Like all of you, I love to read, but I am time-limited. Audible allows me to keep up with all my favorite authors. I am currently listening to 'Cold Days' by Jim Butcher.
The Thursday Next series is a fun reinvention of literature. Using their original voices, Jasper Fforde shows us the classics as we have never envisioned them, and it works out fantastically. As always, Emily Gray is brilliant.
I love Jasper Fforde's books, and buy them as soon as they come out, for the most part, but I wasn't sure about this one. The last TN book wasn't quite as fun for me - Thursday has gotten a bit too good at what she does and cynical about life, I enjoyed her more when she was having to discover everything about the BookWorld and motherhood and such.
However - this story was a great return. The Written Thursday was great - a nice return to the feeling of discovery the first books had. W.Thursday was fallible, made rookie style mistakes and all the other things that were endearing about younger Thursday.
I'm still a touch disappointed that Fforde didn't pick up the Sherlock Holmes/Temperance Brennan series hook he laid down at the end of First Among Sequels. I thought that had promise. Maybe he'll pick it up again later with the Real Thursday. One can only hope. :)
I absolutely loved "First Among Sequels", so was looking forward to this. For some reason, the narrator changed her style to leave pauses at the end of every sentence that threw off the pace of the book. I just couldn't get into it. I tried to listen to it, and didn't feel like I was getting anywhere, so I skipped to the second to the last chapter. I didn't hear anything that made me want to go back and finish the rest of the book. Maybe "Next" time...
I downloaded this book without even reading the description, because I have enjoyed all of the other Thursday books. Sadly aside from a few cameo appearances by Spike, Landon and Commander Bradshaw, NONE of my favorite characters appear - no Cheshire Cat, no Stigg, no anybody! After I got over the lack of all I have come to love and expect of this series, I was able to enjoy the book, though Thursday 5 is such a ditherer at the start tnat I nearly put the book down! Overall, not a bad read, but I was hopeful of so much more.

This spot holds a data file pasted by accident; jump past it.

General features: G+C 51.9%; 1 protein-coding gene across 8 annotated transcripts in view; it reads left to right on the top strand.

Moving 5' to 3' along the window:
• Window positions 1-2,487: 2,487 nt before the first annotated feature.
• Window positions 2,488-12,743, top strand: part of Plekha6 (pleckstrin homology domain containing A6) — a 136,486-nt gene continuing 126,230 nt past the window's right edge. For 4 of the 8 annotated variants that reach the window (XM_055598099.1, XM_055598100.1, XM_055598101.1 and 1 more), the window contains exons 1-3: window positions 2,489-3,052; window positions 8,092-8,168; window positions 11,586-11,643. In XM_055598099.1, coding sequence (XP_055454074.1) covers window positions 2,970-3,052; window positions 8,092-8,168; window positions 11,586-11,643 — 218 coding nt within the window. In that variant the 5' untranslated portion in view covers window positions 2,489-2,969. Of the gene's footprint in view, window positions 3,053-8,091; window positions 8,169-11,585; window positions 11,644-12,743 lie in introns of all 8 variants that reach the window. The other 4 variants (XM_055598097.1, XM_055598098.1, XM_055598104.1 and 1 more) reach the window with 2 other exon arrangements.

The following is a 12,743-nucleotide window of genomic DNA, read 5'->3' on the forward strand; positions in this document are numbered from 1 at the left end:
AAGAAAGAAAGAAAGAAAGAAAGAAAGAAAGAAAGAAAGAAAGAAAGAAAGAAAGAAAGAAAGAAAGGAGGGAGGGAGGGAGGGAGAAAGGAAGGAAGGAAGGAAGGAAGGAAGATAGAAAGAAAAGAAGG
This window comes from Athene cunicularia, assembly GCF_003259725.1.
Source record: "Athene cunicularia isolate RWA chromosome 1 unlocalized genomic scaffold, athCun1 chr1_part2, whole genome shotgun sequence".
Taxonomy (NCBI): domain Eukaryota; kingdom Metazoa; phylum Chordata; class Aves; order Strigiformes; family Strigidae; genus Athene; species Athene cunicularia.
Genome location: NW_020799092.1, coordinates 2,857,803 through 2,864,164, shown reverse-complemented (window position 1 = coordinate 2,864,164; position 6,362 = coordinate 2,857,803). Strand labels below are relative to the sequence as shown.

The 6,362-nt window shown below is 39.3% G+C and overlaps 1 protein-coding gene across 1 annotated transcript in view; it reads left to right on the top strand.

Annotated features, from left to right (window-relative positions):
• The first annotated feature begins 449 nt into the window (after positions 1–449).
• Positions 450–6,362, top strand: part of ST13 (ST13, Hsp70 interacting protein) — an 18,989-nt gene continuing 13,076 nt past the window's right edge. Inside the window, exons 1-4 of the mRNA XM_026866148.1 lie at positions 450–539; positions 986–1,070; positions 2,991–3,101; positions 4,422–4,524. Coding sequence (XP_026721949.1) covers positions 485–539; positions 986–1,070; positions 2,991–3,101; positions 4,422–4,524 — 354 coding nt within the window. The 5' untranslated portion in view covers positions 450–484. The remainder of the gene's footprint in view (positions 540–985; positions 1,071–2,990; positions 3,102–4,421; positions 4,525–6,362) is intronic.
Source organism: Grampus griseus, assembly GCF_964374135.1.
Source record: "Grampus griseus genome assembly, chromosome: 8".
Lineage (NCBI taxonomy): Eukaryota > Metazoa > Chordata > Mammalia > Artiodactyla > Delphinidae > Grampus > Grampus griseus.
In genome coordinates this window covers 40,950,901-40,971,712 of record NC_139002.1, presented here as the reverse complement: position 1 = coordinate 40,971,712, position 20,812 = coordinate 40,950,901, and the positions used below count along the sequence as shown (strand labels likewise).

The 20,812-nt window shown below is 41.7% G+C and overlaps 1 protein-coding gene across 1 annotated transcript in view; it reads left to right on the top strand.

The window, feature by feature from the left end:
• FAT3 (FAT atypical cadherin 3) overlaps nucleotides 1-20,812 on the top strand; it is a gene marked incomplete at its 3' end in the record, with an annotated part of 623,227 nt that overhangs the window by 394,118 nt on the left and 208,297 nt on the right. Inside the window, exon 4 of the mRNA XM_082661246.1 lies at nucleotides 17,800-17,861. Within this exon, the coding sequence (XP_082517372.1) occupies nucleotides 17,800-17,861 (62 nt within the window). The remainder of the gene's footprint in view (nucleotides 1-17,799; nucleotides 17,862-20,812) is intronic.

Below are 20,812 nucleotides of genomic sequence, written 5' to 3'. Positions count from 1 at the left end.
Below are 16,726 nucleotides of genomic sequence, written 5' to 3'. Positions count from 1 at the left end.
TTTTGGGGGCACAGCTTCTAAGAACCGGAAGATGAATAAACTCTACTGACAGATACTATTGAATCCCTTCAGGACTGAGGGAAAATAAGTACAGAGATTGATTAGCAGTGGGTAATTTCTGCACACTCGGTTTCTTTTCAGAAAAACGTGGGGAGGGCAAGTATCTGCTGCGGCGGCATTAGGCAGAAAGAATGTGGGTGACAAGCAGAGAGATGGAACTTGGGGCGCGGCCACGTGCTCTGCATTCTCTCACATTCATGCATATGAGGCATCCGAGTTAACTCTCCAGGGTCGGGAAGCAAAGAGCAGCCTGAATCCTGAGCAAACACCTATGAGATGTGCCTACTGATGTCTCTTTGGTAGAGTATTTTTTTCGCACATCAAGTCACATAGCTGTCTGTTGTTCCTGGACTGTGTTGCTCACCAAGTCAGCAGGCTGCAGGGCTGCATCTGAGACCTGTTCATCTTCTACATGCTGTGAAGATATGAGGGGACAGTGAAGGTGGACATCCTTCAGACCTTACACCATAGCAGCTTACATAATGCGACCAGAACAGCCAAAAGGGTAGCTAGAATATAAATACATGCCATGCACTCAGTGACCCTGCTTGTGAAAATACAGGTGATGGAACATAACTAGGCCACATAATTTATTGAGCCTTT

Not really a "Thursday Next" book at all, but the continuing adventures of "Thursday Five" as she was called in "First Among Sequels." None of the "Outland" characters seem to be in the book, JurisFiction is all but nonexistent, and the newly rearranged BookWorld is just plain sad.
It's annoying that Fforde wasted his time on this while he could have been finally writing the third Nursery Chryme or the next Shades of Grey.
Skip this one and I doubt you'll regret it.
I love the political commentary and irreverence presented in these novels. The characters are highly entertaining. Fforde has an unusually gifted imagination and must be remarkably well-read given the wide variety of literary references. However, I found this one to be just a little too much in that I wish there were fewer storylines happening at the same time. I found it a little hard to remain concentrated throughout the story.
(Please note that I have (accidentally) read these books out of order, and read this one second. I likely ended up a little more easily confused than the true series aficionados.)
The narrator is wonderful. I even went in search of other books she had narrated, I liked her so much.
Immigration lawyer in Kansas City. I like Character driven dramas, fantasy (monsters, magic and witches oh my!) and coming of age stories. Favs include: The Book Thief, The Game of Throne series, Harry Potter Series, Dresden Files, Nightside series, anything by Neil Gaimen, 100 Years of Solitude.
The narrator is amazing. I love her and her lovely English accent. I also love the pithy and literary humor. It is very amusing for an avid reader.
It is a very creative story and actually sort of how I have always viewed books, as a different, parrallel universe where the characters are actually alive and living their own lives when not acting in their book as it is being read. I love the idea that there are people who can jump in and out of the world.
She is amazing. One of the best.
I love all of the characters. Of course I love Thursday and her gram. I also always love her father jumping in and out of her life asking her bizarre questions about historical timeline. I also loved Pickwick in this story.
Jasper Fforde needs to write more books faster! I love this series and the Jack Spratt Nursery Crimes series. He is one of my favorites.
I think I would have enjoyed this book a whole lot more if it were read by Elizabeth Sastra. Emily Gray does NOT fill her shoes.